"People have found compounds," Marnett went on, "and then subsequently elucidated why they are selective. We're kind of in the same boat. We've found compounds that are not absolutely selective for COX-2, but which do reverse the selectivity from aspirin. Now we're in the process of trying to understand the reason for the selectivity of COX-2 over COX-1."
In that process, Marnett and his colleagues have developed and tested a prototype drug on which they report in the current issue of Science, dated May 21, 1998. Their paper bears the title: "Aspirin-like molecules that covalently inactivate cyclooxygenase-2."
Next-Generation Drug Looks At $14-Billion Market
This analog is elbowing its way into an anti-inflammatory world market estimated at $14 billion dollars a year. Besides the non-steroidal analgesics, of which aspirin is one, now already in that market, and on TV commercials, pharmaceutical companies have perhaps a dozen novel contenders that inhibit COX-2 and its side effects.
Front-runners among these are Merck & Co. Inc., in Whitehouse Station, N.J., and G.D. Searle & Co., of Skokie, Ill., a division of Monsanto Co., of St. Louis. "Their compounds," Marnett pointed out, "work by binding very tightly, but not covalently, to the enzyme. So they may eventually fall off. Ours binds covalently; that is, it's the first irreversible COX-2 inhibitor. We got that effect by modifying a serine residue in exactly the same way that aspirin does."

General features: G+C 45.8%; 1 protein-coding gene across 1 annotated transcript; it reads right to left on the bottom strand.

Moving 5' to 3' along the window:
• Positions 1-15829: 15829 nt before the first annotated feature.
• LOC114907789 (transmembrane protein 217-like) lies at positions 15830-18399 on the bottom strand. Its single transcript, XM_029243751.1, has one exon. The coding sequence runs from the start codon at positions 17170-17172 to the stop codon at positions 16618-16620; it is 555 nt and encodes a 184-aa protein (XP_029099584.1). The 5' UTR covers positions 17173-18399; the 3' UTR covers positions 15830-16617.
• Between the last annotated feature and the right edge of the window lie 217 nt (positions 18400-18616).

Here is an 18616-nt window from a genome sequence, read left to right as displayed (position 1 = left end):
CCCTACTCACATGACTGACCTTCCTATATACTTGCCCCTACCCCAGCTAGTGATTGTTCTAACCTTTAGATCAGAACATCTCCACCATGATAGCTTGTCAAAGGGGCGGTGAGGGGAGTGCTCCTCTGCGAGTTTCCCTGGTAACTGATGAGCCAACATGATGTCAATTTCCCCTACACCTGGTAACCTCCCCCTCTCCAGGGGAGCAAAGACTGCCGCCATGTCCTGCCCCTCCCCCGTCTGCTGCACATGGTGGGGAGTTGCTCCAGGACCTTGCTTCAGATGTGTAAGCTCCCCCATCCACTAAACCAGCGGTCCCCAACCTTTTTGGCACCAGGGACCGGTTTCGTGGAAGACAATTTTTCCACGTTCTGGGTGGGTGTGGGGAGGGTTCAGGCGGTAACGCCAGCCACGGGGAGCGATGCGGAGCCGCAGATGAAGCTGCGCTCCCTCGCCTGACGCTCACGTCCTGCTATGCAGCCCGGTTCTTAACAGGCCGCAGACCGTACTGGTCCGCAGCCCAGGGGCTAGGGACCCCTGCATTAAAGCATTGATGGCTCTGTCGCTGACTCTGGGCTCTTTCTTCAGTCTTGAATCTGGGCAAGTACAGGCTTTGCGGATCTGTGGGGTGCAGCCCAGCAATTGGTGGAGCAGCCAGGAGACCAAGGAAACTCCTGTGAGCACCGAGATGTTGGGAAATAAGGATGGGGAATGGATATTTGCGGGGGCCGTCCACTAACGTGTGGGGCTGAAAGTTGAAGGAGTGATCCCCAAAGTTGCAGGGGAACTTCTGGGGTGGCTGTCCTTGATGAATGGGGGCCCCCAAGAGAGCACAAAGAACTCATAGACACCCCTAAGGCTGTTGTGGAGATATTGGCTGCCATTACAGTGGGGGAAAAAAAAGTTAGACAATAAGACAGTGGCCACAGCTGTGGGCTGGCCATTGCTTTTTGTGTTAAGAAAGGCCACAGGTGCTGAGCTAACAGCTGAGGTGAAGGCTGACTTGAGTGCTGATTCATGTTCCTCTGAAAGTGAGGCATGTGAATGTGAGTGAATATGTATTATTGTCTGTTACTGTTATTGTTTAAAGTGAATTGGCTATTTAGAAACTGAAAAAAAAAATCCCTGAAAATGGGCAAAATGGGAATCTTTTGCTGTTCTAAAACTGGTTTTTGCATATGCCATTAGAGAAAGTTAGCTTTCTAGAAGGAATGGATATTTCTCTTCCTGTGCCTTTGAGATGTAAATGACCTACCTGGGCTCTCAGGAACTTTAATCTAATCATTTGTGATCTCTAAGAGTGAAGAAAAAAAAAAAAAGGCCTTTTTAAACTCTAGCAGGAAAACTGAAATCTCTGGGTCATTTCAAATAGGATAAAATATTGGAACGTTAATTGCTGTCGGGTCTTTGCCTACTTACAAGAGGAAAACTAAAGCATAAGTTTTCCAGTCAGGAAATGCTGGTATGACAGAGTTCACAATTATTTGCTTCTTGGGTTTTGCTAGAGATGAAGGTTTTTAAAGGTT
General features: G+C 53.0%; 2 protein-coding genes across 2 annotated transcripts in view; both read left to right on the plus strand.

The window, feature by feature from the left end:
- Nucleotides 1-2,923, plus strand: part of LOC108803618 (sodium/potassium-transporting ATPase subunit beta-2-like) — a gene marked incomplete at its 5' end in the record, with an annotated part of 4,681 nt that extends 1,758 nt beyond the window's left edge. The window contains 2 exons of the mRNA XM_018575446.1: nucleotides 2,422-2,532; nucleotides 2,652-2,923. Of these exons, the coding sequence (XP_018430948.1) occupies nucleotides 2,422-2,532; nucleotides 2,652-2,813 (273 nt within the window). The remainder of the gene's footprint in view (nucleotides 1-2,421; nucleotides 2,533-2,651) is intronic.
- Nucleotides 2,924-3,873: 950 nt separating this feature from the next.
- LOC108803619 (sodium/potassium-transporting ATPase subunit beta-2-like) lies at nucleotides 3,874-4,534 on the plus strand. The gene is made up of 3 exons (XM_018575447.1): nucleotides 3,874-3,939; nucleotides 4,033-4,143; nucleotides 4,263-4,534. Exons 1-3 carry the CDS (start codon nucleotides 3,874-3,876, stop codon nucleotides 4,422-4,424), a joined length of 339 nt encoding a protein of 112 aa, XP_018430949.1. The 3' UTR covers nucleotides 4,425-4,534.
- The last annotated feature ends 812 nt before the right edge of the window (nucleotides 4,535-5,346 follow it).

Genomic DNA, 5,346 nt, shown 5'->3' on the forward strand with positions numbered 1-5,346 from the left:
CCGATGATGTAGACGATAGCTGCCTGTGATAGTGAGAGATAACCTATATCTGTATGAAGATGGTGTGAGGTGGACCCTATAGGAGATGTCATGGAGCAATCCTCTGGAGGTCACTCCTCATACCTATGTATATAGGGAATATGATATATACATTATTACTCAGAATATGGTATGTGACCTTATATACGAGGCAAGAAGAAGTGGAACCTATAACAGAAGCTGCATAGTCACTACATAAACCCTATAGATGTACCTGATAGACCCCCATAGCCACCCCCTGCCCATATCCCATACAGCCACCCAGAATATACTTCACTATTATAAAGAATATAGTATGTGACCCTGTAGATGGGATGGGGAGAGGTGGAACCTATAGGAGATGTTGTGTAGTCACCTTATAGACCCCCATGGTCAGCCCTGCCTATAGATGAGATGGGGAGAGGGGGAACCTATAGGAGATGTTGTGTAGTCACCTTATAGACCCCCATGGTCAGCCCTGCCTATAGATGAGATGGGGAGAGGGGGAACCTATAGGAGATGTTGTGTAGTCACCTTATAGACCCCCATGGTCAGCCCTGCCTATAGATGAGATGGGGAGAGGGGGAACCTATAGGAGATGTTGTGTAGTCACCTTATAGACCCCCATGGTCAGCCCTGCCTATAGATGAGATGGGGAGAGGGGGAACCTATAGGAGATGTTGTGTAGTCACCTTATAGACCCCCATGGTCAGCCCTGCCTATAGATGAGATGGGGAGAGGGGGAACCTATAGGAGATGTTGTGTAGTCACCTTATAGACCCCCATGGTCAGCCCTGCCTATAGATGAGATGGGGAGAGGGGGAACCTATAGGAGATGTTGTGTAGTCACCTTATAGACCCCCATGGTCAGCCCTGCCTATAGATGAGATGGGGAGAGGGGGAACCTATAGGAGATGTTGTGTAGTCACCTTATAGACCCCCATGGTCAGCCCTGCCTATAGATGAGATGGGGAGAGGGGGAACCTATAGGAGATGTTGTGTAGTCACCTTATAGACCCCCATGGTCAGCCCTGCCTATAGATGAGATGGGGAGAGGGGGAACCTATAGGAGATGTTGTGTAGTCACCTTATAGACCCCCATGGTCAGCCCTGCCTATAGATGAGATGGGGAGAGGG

After developing their most potent product, dubbed APHS, and testing it in various test-tube settings, the Vanderbilt co-authors moved recently to in vivo trials in rats. Under the skin of six animals, they created small (20-milliliter) pockets of sterile air. They filled these cavities with a pro-inflammatory substance, carrageenan, which induces COX-2 expression and prostaglandin (PG) biosynthesis. (Aspirin's key action is to block this PG aggregation.)
Three hours later, they administered their APHS aspirin-like compound, then measured inhibition of PG. It was complete, thus testifying to selective blockade of COX-2 in vivo.